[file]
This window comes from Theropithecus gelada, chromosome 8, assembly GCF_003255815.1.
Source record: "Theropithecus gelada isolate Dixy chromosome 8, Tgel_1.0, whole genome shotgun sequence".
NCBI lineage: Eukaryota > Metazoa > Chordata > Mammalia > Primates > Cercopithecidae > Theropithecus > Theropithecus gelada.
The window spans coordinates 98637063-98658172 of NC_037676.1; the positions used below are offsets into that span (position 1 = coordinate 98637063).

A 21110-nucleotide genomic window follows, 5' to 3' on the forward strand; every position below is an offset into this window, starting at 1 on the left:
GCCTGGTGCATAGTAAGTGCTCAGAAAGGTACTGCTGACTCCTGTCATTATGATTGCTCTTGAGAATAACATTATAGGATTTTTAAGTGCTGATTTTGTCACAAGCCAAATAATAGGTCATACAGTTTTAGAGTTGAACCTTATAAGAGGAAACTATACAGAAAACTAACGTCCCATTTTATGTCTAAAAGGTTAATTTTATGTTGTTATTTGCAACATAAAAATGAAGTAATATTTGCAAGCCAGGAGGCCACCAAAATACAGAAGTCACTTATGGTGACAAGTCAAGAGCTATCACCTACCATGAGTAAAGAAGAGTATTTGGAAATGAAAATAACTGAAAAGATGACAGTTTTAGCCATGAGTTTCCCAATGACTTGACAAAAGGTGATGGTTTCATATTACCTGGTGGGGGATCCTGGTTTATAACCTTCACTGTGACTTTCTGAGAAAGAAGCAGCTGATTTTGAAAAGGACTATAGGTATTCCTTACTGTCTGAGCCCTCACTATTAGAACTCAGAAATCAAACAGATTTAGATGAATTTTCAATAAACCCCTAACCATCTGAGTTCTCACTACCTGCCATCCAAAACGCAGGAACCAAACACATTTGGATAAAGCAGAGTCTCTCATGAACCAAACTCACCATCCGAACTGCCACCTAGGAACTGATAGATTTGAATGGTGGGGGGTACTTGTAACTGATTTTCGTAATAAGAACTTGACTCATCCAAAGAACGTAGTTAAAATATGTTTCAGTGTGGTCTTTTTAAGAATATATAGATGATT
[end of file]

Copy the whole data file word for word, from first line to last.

This window comes from Theropithecus gelada, chromosome 8, assembly GCF_003255815.1.
Source record: "Theropithecus gelada isolate Dixy chromosome 8, Tgel_1.0, whole genome shotgun sequence".
NCBI lineage: Eukaryota > Metazoa > Chordata > Mammalia > Primates > Cercopithecidae > Theropithecus > Theropithecus gelada.
The window spans coordinates 98637063-98658172 of NC_037676.1; the positions used below are offsets into that span (position 1 = coordinate 98637063).

A 21110-nucleotide genomic window follows, 5' to 3' on the forward strand; every position below is an offset into this window, starting at 1 on the left:
GCCTGGTGCATAGTAAGTGCTCAGAAAGGTACTGCTGACTCCTGTCATTATGATTGCTCTTGAGAATAACATTATAGGATTTTTAAGTGCTGATTTTGTCACAAGCCAAATAATAGGTCATACAGTTTTAGAGTTGAACCTTATAAGAGGAAACTATACAGAAAACTAACGTCCCATTTTATGTCTAAAAGGTTAATTTTATGTTGTTATTTGCAACATAAAAATGAAGTAATATTTGCAAGCCAGGAGGCCACCAAAATACAGAAGTCACTTATGGTGACAAGTCAAGAGCTATCACCTACCATGAGTAAAGAAGAGTATTTGGAAATGAAAATAACTGAAAAGATGACAGTTTTAGCCATGAGTTTCCCAATGACTTGACAAAAGGTGATGGTTTCATATTACCTGGTGGGGGATCCTGGTTTATAACCTTCACTGTGACTTTCTGAGAAAGAAGCAGCTGATTTTGAAAAGGACTATAGGTATTCCTTACTGTCTGAGCCCTCACTATTAGAACTCAGAAATCAAACAGATTTAGATGAATTTTCAATAAACCCCTAACCATCTGAGTTCTCACTACCTGCCATCCAAAACGCAGGAACCAAACACATTTGGATAAAGCAGAGTCTCTCATGAACCAAACTCACCATCCGAACTGCCACCTAGGAACTGATAGATTTGAATGGTGGGGGGTACTTGTAACTGATTTTCGTAATAAGAACTTGACTCATCCAAAGAACGTAGTTAAAATATGTTTCAGTGTGGTCTTTTTAAGAATATATAGATGATT